Nokia sale creates waves

Updated: 2013-09-04 07:44

By Shen Jingting (China Daily)

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 Nokia sale creates waves

On Tuesday, Microsoft said it would pay 5.44 billion euros ($7.18 billion) to buy Nokia's mobile phone business and related patents. Provided to China Daily

But fierce competition means it's a tough call for buyer Microsoft

Microsoft Corp's acquisition of Nokia Corp's mobile business is not likely to introduce a real comeback for the Finnish company in the world's smartphone industry, especially in the Chinese market, where competition is harsh.

On Tuesday, Microsoft said it would pay 5.44 billion euros ($7.18 billion) to buy Nokia's mobile phone business and related patents. As part of the deal, Microsoft will bring aboard 32,000 Nokia employees including the company's Chief Executive Officer Stephen Elop.

The joint announcement by Microsoft and Nokia has definitely aroused acute interest in China, where Nokia boasts having more than 250 million users. The nation is still Nokia's biggest market and is the world's biggest Windows Phone market.

Nokia had a more than 70 percent share in China's smartphone market in 2009. It now struggles maintaining a mere 1 percent share as of June, according to International Data Corp. The company was overtaken by Samsung Electronics Co Ltd, as well as by local players such as Huawei Technologies Co Ltd and Lenovo Group in recent years.

Flann Gao, head of communications for Nokia China, said on Tuesday there is no news about specific changes in Chinese management, staff and facilities.

"Microsoft's purchase of Nokia is not likely to change Nokia's worldwide performance in the short term because the mobile phone's overall strategy is not undergoing a big shift," said Sandy Shen, a telecom analyst with Gartner Inc.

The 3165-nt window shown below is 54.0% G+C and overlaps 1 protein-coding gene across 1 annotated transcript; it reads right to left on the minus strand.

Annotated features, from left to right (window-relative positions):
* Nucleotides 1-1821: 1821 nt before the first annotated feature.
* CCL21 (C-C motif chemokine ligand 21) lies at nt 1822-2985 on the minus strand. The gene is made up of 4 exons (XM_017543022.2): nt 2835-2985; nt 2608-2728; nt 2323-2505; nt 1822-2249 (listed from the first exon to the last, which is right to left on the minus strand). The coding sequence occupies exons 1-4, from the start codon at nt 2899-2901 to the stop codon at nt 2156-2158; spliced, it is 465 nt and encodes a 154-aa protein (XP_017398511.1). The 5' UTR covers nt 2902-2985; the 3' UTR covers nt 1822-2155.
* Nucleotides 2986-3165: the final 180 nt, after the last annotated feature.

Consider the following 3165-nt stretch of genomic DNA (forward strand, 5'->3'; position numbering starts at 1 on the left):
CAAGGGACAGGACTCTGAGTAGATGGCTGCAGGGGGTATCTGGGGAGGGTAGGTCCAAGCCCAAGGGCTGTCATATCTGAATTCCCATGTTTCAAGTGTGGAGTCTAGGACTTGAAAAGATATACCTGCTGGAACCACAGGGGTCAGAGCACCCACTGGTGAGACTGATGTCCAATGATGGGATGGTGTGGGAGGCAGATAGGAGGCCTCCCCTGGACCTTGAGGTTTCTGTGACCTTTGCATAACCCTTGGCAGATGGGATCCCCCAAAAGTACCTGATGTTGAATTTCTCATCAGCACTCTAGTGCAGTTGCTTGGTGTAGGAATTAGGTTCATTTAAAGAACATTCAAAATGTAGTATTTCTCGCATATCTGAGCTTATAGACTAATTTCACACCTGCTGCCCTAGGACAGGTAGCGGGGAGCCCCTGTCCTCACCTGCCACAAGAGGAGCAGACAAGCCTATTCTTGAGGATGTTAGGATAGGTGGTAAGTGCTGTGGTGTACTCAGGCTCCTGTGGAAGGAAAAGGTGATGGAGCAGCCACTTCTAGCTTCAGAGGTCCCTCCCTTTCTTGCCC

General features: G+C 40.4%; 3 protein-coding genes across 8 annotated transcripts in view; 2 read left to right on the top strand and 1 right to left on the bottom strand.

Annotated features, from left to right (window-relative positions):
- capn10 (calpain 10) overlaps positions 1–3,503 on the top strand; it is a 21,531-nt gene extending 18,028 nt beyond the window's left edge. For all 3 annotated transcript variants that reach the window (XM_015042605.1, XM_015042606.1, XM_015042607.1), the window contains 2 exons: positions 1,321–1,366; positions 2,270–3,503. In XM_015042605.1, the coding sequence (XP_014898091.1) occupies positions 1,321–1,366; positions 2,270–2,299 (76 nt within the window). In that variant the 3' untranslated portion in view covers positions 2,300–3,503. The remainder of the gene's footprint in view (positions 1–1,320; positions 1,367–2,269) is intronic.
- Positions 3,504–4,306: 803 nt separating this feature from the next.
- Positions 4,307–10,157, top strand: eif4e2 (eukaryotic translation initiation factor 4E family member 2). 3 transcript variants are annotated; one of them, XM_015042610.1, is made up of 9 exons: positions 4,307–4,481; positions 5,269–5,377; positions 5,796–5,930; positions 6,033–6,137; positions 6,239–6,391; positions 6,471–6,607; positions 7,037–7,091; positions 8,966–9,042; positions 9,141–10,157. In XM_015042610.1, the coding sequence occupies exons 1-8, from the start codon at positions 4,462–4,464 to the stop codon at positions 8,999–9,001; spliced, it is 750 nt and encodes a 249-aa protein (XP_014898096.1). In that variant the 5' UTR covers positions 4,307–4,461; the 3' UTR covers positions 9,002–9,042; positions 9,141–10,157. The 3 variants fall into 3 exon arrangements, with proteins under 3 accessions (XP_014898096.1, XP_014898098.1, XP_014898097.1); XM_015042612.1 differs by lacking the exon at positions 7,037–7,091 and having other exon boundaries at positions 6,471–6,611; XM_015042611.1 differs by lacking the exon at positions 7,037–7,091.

Nokia sale creates waves

"Whether Nokia will make a real comeback is dependent on stronger software support from Microsoft," Shen said. She added Microsoft's Windows Phone mobile platform failed to deliver a superior performance and needs to improve.

Two years after Nokia tied the knot with Microsoft in 2011 to produce smartphones based on the Windows Phone mobile operating system, analysts said the alliance has yet to bear much fruit. According to Canalys, the Windows Phone platform gained a 3 percent market share in the world's mobile operating system market, far behind Google Inc's Android system and Apple Inc's iOS platform.

In China, Nokia was the seventh-biggest mobile phone vendor in the second quarter, but the company was not even among the top 10 smartphone makers in the country during the period, according to a report released by Beijing-based research firm Analysys International.

Samsung, Lenovo and Shenzhen-based Yulong Computer Telecommunication Technology Co, which produces Coolpad handsets, were the top three smartphone vendors in the second quarter, with 18.6 percent, 12.4 percent and 11.2 percent shares, respectively, the report said. In the second quarter, more than 77 million smartphones were sold in China.

Some newcomers, such as Beijing-based smartphone company Xiaomi Corp, presented sparkling sales figures and are ambitious. Xiaomi sold 7.03 million mobile phones in the first half of this year, realizing a revenue of 13.3 billion yuan ($2.16 billion). The company has an estimated market value of $10 billion, even bigger than the purchase price of Nokia's mobile phone business.

"Nokia faces fierce competition in China. But I think the acquisition by Microsoft will help it to solidify its position as the world's No 1 brand in Windows Phone devices," Xiang Ligang, a telecom industry expert, said. He argued that Nokia might have reached the bottom and now it can start to recover.

However, the acquisition has brought in a hidden threat for many mobile phone companies.

"Microsoft's move will increase the worries of other mobile phone vendors, who also produce Windows Phone handsets," said James Yan, an analyst with International Data Corp China, hinting Microsoft may hand out more resources to Nokia, rather than other companies.

"That is likely to push some companies to look to self-developed mobile operating systems, or they may turn to other existing mobile platforms," Yan added.

Dai Shu, a spokesman for Shenzhen-based ZTE Corp, the world's fifth-biggest mobile phone vendor by shipments, said on Tuesday that ZTE will continue to develop more Windows Phones based on two key factors.

"First, we have to make sure that the Windows Phone is an open ecosystem; second, we will develop Windows Phone devices only as long as our consumers need them," Dai said.

(China Daily USA 09/04/2013 page16)